`Under conquest and oppression the people of Greece allowed their legends to degenerate into superstition; the Goddess Aphrodite giving way to the `Vorvolaka.' This nightmare figure was very much alive in the mines of the peasants when Greece fought the victorious war of 1912."

Gen. Nikolas Pherides (Boris Karloff) is an experienced watcher. That is he must watch over his troops to be sure the do what they are supposed to and survive to win the day.

Finding some time take a war correspondent (Marc Cramer) to visit the grave yard island where his wife is buried. There he meats a strange collection of people and an unseen enemy that is much deadlier than any bullet. Will he be able to fight it logically and scientifically? Or will his cultural fears lead him to see the truth?

Once again we see that Boris Karloff can act and that Val Lewton can take a scary title and turn it from a cheap horror movie into a classic Psychological Thriller.



Story suggested by The William Hogarth painting Bedlam plate 8 "The Rake's Progress

Once again Val Lewton takes what would have been a second rate horror story and turns it into a sit on the edge of your seat psychological thriller. The basic question of the story is the same as the one in his movie "Ghost Ship"; that is, is man fundamentally good and helpful of others or is he so self centered that he will act even to his own ultimate demise? An added element is that of not quite being granted all mental faculties.

The year is 1791 Lord Mortimer (Billy House) is just one of the upper class (Wiggs) that gets his kicks from watching the loonies of Bedlam loon. His protégé (Anna Lee) is discussed at the treatment of the "guests" by the head apothecary, Master George Sims (Boris Karloff who can actually act). She attempts to correct this to the detriment of Lord Mortimer. So Lord Mortimer and Sims invite her as a guest to Bedlam.

Will she ever get out or just go crazy. While there she applies a theory supplied by a Quaker (Richard Fraser), one of the Society of Friends if this works the tables may turn on Sims. What can Sims say in his defense?


"The Leopard Man"

All or our lives are like the ball bouncing at the top of the fountain

Rival entertainers meet in a club in New Mexico Kiki Walker (Jean Brooks) brings in a leopard to upstage Clo-Clo (Margo). But Clo-Clo gets the last laugh when she chases the leopard off with her castanets.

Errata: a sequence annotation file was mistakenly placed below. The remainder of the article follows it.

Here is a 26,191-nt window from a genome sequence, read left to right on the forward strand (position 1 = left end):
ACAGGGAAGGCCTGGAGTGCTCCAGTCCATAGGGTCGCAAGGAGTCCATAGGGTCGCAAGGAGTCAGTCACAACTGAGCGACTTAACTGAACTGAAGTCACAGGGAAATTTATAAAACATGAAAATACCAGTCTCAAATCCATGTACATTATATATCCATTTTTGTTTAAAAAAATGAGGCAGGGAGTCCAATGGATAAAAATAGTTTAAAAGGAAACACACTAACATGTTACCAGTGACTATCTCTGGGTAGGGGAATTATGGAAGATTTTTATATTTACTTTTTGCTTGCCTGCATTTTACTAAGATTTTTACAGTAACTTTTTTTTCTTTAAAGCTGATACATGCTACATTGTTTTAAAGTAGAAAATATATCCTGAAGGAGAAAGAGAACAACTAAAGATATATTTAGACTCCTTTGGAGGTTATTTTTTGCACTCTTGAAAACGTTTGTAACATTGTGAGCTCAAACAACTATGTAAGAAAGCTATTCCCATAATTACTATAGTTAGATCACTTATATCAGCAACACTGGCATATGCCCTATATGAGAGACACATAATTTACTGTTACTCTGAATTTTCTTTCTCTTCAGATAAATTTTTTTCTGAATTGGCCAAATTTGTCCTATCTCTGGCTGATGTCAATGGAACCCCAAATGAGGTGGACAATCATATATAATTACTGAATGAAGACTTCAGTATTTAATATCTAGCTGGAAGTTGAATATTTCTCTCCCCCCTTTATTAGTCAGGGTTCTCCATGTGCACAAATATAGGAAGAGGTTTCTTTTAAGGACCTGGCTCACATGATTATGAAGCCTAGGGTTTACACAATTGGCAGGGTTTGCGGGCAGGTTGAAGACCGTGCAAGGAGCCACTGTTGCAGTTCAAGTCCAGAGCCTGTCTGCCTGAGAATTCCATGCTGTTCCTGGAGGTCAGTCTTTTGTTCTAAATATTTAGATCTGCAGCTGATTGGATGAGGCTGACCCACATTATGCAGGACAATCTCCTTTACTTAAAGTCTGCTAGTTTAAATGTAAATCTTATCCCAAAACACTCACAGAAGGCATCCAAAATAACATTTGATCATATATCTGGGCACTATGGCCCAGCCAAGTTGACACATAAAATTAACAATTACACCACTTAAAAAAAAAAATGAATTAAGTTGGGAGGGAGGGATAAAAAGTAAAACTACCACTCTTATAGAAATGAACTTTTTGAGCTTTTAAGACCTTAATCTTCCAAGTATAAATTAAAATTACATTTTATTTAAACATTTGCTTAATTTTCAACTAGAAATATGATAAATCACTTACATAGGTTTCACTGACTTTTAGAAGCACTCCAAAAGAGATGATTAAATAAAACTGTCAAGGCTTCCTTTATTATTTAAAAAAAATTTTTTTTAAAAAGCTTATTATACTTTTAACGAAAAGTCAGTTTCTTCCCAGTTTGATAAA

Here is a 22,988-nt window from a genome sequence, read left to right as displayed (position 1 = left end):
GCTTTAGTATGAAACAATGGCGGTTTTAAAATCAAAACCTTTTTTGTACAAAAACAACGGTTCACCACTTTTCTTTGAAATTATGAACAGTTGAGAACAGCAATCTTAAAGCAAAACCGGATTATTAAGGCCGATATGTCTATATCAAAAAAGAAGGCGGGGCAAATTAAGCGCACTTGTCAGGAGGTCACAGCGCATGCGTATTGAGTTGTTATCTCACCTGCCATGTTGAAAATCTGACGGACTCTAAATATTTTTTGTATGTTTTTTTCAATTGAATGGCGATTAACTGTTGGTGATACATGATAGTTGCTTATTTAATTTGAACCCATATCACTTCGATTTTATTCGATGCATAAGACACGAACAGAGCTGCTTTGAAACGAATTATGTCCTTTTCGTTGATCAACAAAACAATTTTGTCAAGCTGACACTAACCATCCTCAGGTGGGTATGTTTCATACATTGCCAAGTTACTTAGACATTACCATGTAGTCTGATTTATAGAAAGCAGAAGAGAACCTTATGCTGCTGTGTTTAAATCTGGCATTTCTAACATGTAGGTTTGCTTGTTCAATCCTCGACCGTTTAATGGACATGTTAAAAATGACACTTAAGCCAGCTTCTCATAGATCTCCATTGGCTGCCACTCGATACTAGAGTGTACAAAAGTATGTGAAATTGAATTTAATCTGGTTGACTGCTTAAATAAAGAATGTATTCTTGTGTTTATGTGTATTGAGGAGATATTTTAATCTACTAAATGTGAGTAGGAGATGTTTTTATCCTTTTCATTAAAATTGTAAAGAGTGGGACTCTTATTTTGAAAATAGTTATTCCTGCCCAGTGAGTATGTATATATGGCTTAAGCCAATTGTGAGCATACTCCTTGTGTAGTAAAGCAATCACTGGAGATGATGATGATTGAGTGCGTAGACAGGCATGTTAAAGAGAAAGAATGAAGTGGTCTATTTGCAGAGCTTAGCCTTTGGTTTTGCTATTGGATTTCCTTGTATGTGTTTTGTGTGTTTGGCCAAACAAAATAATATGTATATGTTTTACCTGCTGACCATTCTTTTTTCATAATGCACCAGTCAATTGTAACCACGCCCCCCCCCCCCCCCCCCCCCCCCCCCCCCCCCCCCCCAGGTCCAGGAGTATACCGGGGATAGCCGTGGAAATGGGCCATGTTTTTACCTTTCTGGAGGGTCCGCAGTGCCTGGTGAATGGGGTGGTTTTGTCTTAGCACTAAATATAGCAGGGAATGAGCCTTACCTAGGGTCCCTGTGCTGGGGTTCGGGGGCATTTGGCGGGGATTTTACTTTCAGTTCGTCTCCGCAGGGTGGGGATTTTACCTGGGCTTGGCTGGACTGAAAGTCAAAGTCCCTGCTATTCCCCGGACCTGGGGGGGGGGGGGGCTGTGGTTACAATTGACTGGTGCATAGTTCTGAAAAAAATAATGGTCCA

All is fun rivalry until people start dying. Naturally the local authorities think it is the leopard. But Jerry Manning (Dennis O'Keefe) who rented the leopard has a theory that this is the work of a demented person. This theory is sort of supported by Dr. Galbraith (James Bell) the local museum curator. To make matters worse the leopard's owner, Charlie How-Come (Abner Biberman) does not remember where he was at the time.

As with the cat people it is what you don't see that can harm you. And the simile turning of a card can mark you for death.

You may recognize Dynamite the leopard that was also used in the movie "Cat People".

Produced by Val Lewton (7 May 1904, Yalta, Crimea, Russian Empire (now Ukraine) ) whose story telling device is unique in that this is more of a psychological film that does not focus on any one person as they are all pawns in a much larger story. Some time it verges on the surreal.

Now that you have seen the film read the book "Black Alibi" by Cornell Woolrich.


"The Ghost Ship"

A new third mate on his first long sea voyage in introduced to captain and crew. Before he steps on bard he is warned by a blond man. He runs into a mute. And before they even leave port Jensen is found dead, just a heat attack. "With his death the waters of the sea are open to us. But there will be other deaths and the agony of dieing."

Don't go looking for anything supernatural as this is a Val Lewton movie. I would pay close attention to the characters. One of them may be a bit unhinged. The big question in this story is man's nature to help or ignore their fellow man.


"Shadows in the Dark"

This is more of a Val Lewton biography with more emphasis on his producer years.